Apertis is primarily built from Debian source packages utilising optimised, automated workflows based on the processes used by Debian. The Debian sources were selected due to their high quality and modularity, them having no reliance on a single vendor and the large number of components already packaged.
The source code and packaging metadata for all Apertis packages are expected to
be stored in the Apertis GitLab instance, with
the shared components (i.e. those that are not project specific) being stored
pkg group. Where common
interests in a component exist, these can be added into the
pkg group. These
components are further split into the following categories:
target: packages intended for use in product images
development: additional packages needed to build
targetpackages and development tools
hmi: packages for the current reference user interface (or Human Machine Interface, often abbreviated to HMI) which can be use on top of
sdk: packages to build the SDK virtual machine, which is recommended for development
The separation of components into these categories allows the Apertis project to maintain different licensing expectations for the various component use cases.
It is also possible to create additional groups in GitLab for project specific software packages or project specific modifications to an existing component that isn’t suitable for more general inclusion.
Components can be added to Apertis using the contributions process.
The packaging workflow guide provides more information on the practical steps required to achieve this and the component layout guide provides information regarding the layout of a component repository.
Development of components is carried out via feature branches, which are reviewed prior to inclusion in a release branch.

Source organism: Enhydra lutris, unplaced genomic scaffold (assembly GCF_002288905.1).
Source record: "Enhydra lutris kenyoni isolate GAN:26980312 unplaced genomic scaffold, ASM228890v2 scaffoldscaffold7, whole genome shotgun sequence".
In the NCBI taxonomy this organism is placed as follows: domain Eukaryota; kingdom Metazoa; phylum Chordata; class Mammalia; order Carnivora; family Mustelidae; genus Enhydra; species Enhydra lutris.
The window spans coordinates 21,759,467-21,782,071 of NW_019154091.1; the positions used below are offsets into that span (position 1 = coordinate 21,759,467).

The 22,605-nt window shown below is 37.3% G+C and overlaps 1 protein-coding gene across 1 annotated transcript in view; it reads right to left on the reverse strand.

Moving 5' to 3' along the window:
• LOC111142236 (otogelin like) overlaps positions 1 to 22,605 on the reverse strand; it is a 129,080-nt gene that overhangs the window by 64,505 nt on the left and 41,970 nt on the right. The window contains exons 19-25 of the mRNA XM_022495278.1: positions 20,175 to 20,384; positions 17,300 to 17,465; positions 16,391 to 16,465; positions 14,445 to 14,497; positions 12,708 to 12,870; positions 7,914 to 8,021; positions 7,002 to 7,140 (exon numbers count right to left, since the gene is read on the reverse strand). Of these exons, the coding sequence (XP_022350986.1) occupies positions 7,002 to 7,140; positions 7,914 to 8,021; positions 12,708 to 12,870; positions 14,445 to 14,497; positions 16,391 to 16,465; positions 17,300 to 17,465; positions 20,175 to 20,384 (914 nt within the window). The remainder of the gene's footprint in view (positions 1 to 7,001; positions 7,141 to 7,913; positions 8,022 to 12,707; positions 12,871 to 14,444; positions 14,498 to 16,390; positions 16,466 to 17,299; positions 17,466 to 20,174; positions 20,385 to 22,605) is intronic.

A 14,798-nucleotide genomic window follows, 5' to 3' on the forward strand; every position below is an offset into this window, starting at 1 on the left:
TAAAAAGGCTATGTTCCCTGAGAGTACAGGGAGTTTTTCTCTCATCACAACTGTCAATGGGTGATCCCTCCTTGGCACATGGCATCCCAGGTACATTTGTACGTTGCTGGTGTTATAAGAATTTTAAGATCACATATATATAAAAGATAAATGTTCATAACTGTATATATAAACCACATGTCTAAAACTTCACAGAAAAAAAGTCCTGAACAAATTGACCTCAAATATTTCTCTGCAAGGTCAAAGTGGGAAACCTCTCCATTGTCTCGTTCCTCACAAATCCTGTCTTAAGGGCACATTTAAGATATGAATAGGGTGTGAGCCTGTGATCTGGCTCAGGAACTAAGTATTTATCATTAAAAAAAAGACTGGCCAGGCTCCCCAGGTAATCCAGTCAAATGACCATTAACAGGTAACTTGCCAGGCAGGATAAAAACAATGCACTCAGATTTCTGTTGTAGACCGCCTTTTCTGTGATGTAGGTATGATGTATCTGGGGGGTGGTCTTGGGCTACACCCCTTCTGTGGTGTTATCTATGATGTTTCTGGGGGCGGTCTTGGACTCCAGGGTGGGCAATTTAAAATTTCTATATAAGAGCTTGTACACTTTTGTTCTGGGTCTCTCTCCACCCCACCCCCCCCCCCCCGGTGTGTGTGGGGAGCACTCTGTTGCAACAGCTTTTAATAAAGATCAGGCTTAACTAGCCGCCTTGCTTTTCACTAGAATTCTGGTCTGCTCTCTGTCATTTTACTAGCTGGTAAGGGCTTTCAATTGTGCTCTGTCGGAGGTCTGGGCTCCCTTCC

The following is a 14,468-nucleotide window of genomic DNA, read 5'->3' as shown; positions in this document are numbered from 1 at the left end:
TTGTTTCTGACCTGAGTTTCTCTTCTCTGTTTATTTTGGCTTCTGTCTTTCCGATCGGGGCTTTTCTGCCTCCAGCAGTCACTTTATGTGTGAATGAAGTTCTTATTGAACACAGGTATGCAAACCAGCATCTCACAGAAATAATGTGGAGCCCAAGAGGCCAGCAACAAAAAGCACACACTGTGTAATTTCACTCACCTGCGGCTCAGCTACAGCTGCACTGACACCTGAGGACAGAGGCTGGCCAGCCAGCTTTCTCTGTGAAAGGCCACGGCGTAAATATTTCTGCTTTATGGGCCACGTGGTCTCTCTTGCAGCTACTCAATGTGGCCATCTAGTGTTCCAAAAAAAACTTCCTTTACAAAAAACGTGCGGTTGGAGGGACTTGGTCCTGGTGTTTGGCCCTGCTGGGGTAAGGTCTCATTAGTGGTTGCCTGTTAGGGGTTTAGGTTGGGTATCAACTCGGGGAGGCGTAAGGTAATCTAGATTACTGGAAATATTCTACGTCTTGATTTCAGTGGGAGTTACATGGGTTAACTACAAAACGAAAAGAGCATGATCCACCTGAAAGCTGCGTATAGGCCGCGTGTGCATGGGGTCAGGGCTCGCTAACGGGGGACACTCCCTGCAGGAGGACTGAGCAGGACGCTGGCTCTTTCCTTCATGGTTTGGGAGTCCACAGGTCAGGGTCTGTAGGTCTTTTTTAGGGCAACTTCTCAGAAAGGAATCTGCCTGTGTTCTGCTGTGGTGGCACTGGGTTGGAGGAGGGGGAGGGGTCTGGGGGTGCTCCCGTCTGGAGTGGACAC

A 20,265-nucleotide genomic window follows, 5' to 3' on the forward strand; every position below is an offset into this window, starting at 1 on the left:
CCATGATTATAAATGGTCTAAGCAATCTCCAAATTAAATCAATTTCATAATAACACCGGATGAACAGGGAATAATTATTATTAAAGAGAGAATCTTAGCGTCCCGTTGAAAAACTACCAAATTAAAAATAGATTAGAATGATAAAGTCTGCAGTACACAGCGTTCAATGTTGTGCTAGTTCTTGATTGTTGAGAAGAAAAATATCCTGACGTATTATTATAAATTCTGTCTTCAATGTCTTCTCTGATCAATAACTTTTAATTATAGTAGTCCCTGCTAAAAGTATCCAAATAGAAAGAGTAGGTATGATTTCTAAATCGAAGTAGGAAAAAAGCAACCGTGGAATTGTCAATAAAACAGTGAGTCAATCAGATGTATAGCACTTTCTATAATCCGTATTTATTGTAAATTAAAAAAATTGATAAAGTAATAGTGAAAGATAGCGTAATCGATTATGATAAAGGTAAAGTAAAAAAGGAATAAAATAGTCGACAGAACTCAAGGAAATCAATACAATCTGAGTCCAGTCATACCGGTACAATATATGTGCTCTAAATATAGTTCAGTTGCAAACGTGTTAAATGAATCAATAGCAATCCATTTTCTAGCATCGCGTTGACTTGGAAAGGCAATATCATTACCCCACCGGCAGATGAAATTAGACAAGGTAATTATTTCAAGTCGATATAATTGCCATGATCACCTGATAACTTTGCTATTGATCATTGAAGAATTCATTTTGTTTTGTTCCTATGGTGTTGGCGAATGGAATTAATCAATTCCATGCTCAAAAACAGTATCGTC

Automation is implemented via a GitLab CI/CD pipeline that performs sanity
check builds of the components on feature branches as well as release
branches. When used with release branches, the pipeline takes care of uploading
the updated source of changes passing the checks to the
OBS instance (provided by Collabora) which
takes care of automatically building the component sources for all the
configured architectures (
aarch64) and publishing the
resulting binary packages in signed APT repositories. Each package is built in
a closed, well-defined environment where OBS automatically installs all the
build tools and resolves dependencies from a clean state using the packages it
has built already: if any dependency is missing, the build fails. Any build
failures are reported back to the relevant GitLab pipeline and to the
While the automated workflows described here provide a robust solution for ensuring package quality and modularity, these workflows clearly do not meet the needs of a developer actively developing or debugging a code base. To meet this need, Apertis provides tools to ease development and testing of applications on top of Apertis as well as guidance on adding and updating components.
Most of the package sources get automatically updated from the latest Debian Stable release, with some packages having been manually picked from a later Debian release or straight from the project upstream when more up-to-date versions have been deemed beneficial (notably Apertis includes the latest Linux LTS kernel available when an Apertis release is made). This allows Apertis to share bug fixes and security fixes with the efforts done by the wider Debian community.